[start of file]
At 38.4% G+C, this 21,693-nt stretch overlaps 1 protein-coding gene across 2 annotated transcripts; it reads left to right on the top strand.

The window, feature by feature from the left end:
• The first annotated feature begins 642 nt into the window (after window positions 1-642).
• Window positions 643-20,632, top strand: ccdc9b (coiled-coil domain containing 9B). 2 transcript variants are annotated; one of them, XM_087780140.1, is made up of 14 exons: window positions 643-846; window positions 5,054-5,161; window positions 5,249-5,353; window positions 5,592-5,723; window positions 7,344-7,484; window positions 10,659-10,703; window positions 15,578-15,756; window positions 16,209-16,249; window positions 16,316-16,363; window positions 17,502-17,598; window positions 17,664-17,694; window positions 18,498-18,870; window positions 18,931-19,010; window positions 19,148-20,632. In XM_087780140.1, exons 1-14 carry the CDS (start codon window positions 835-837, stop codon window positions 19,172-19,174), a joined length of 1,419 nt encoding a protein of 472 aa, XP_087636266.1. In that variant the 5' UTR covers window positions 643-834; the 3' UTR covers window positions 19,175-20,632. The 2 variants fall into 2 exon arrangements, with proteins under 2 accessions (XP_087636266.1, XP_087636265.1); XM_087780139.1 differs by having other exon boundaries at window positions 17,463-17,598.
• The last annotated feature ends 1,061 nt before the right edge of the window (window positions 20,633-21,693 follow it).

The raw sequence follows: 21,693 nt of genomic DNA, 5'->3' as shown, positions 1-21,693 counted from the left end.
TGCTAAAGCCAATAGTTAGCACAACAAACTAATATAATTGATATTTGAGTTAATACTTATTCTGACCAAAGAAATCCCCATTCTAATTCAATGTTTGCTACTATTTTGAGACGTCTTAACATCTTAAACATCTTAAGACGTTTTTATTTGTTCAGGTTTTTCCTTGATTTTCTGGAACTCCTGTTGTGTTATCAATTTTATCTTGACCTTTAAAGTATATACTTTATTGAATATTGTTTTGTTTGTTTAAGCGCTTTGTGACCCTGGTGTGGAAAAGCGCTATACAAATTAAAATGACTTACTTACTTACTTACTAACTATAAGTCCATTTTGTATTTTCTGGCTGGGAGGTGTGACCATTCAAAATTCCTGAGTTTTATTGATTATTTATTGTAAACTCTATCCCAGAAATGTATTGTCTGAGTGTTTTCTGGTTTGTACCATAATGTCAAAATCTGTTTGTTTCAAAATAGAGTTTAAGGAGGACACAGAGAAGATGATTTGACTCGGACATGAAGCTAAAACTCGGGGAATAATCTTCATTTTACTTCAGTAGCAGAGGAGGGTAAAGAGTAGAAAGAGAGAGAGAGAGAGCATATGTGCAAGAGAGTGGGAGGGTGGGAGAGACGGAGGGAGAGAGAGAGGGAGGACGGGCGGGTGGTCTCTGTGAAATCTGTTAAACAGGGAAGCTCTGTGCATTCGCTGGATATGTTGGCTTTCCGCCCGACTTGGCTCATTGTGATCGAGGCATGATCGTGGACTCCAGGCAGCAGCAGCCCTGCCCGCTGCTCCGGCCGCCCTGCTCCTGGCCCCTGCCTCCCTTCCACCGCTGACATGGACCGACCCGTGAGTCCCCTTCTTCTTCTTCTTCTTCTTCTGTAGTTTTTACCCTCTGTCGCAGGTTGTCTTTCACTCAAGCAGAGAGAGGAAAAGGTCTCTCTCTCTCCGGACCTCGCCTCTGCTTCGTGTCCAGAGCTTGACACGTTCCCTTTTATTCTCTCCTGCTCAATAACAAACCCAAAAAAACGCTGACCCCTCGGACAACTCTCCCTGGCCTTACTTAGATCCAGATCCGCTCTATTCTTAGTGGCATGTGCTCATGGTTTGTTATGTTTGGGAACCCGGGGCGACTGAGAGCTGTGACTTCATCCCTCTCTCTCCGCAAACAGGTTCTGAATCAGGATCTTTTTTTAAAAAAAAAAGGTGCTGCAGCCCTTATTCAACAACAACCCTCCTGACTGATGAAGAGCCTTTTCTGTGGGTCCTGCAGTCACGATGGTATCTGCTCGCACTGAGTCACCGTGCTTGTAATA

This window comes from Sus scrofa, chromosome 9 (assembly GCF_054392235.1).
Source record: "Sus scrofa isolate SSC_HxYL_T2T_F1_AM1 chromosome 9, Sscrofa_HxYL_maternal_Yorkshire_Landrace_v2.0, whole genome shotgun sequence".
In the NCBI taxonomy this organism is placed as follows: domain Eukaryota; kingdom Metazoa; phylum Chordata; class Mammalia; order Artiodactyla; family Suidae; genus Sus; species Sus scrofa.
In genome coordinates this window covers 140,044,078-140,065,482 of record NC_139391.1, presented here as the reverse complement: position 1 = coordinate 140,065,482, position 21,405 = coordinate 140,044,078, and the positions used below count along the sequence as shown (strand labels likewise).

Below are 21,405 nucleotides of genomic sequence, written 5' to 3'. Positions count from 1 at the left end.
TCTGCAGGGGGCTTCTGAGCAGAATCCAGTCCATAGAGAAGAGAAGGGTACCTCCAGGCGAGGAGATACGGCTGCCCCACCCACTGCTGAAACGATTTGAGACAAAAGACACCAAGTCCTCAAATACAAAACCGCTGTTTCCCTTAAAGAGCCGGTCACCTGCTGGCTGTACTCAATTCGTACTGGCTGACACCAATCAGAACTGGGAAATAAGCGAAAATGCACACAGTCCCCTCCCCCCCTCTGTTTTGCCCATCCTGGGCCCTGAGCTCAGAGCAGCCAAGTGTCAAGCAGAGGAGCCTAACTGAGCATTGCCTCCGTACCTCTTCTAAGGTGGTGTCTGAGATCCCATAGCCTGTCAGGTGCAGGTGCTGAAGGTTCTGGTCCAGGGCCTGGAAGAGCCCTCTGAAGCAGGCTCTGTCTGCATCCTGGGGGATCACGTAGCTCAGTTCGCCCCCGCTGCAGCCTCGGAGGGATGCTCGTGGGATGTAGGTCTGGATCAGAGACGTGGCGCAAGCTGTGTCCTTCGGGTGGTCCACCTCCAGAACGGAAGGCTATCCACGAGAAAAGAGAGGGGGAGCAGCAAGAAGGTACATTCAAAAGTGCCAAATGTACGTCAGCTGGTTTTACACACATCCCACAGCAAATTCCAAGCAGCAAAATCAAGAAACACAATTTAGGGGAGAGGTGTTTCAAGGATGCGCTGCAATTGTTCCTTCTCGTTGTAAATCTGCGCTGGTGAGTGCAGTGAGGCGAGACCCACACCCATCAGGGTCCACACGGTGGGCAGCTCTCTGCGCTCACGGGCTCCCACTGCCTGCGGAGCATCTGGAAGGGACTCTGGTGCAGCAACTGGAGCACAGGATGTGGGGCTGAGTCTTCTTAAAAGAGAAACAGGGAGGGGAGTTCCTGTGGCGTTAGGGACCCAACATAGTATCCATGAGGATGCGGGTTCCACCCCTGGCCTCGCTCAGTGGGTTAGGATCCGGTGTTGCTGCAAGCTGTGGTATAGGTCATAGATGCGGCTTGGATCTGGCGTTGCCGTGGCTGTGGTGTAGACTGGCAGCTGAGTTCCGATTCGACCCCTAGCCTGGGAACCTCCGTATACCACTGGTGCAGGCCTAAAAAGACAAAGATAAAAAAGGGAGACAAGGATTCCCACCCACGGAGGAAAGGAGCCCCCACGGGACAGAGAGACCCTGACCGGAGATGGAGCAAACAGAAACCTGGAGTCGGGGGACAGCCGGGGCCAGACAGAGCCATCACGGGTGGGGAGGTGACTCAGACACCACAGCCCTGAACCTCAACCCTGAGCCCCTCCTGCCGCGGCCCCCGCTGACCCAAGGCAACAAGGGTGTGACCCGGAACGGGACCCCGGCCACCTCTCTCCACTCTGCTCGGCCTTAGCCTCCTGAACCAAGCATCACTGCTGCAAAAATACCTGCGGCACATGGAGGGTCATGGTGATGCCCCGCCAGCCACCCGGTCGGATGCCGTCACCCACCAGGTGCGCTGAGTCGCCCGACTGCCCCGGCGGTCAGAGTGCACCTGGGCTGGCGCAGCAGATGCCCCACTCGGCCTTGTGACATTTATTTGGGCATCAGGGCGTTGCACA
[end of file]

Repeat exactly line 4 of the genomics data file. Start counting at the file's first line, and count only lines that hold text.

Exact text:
• Window positions 643-20,632, top strand: ccdc9b (coiled-coil domain containing 9B). 2 transcript variants are annotated; one of them, XM_087780140.1, is made up of 14 exons: window positions 643-846; window positions 5,054-5,161; window positions 5,249-5,353; window positions 5,592-5,723; window positions 7,344-7,484; window positions 10,659-10,703; window positions 15,578-15,756; window positions 16,209-16,249; window positions 16,316-16,363; window positions 17,502-17,598; window positions 17,664-17,694; window positions 18,498-18,870; window positions 18,931-19,010; window positions 19,148-20,632. In XM_087780140.1, exons 1-14 carry the CDS (start codon window positions 835-837, stop codon window positions 19,172-19,174), a joined length of 1,419 nt encoding a protein of 472 aa, XP_087636266.1. In that variant the 5' UTR covers window positions 643-834; the 3' UTR covers window positions 19,175-20,632. The 2 variants fall into 2 exon arrangements, with proteins under 2 accessions (XP_087636266.1, XP_087636265.1); XM_087780139.1 differs by having other exon boundaries at window positions 17,463-17,598.